Monday, December 18th, 2017

About

mark Mark Gordon

Mark is an experienced entrepreneur and business executive with over 25 years of experience in fields as diverse as publishing, web development, and nonprofit management. He recently managed the award-winning KeepSpace Westerly process, a partnership initiative aimed at the revitalization of an historic New England downtown. He volunteers as president of both the WARM Center, a homeless shelter and soup kitchen, and the Society of St Vincent de Paul for the State of Rhode Island. Mark is also co-founder and former executive director of The St. Michael Institute of Sacred Art and the founding editor of Healthcare Technology Management and 24/7 magazines. Mark has written on strategic planning, corporate culture, and change management for CIO Magazine, and currently writes a weekly column on politics, economics and culture for the global Catholic web portal, Aleteia.

fred

Fred Presley

Fred Presley, AICP, has a diverse background in community and organizational systems at the working level, He brings a powerful perspective to whole systems thinking that complements academic models and thinking and offers insight into the practical, inner workings of the systems involved. Fred has worked at the local, state and federal government levels and is currently the Town Manager of West Warwick, Rhode Island.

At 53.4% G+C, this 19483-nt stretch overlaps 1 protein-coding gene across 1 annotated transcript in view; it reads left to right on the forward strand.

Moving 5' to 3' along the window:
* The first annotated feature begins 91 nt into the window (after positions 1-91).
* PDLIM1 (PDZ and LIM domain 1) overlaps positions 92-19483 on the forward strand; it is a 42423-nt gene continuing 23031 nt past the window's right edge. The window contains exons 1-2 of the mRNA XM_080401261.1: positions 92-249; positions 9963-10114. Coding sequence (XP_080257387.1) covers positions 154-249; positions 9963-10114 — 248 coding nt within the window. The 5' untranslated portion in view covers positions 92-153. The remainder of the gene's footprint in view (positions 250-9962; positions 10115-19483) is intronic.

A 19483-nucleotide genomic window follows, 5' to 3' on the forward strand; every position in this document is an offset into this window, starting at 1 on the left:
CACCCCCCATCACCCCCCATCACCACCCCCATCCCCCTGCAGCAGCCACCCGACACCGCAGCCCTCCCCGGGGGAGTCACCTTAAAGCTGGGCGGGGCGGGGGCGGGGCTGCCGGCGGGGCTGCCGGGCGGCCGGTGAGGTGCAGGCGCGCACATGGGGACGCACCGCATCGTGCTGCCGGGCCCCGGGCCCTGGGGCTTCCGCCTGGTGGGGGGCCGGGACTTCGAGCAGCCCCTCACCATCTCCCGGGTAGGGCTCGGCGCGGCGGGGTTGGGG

Fred is an experienced municipal planning and economic development director and is a registered planner with the American Institute of Certified Planners. He has over 20 years of experience in environmental, land use and economic development planning at the state and local government level. His planning focus is in creating whole places that encourage creativity, innovation and resilience.

Fred has presented at international, national and regional conferences and events on the topic of applying whole systems thinking to communities and organizations. He has been interviewed and featured in Knowledge@Wharton, the Wharton School of Business’s online magazine, speaking on whole systems and the current global financial crisis. Most recently he was a featured participant in the Festival of Thinkers in Abu Dhabi, United Arab Emirates, a gathering that included over one hundred world thinkers and a dozen Nobel Laureates.

What is a ‘path tree?’

pathttreeNative American tribes living in deep forest maintained trails that appeared invisible to an outsider. To them the way was clear, emblazoned with markers that lasted for decades, even centuries. How did they do it? They established path trees, also known as signal trees. Tying back a sapling to give its trunk a sharp bend in the direction of the trail, they encoded information in the very growth of the tree. As long as it stood, it showed the way to those able to read it. To anyone unfamiliar with the forest, with what belonged and what might have been subtly altered, the path was indistinguishable from the woods around it. Whole-systems thinking is about the pattern recognition that occurs when we scale or slew our perspective appropriately. Through whole-systems thinking, we walk the delicate line between chaos and complexity, just as native Americans did when they discerned the signposts known as path trees.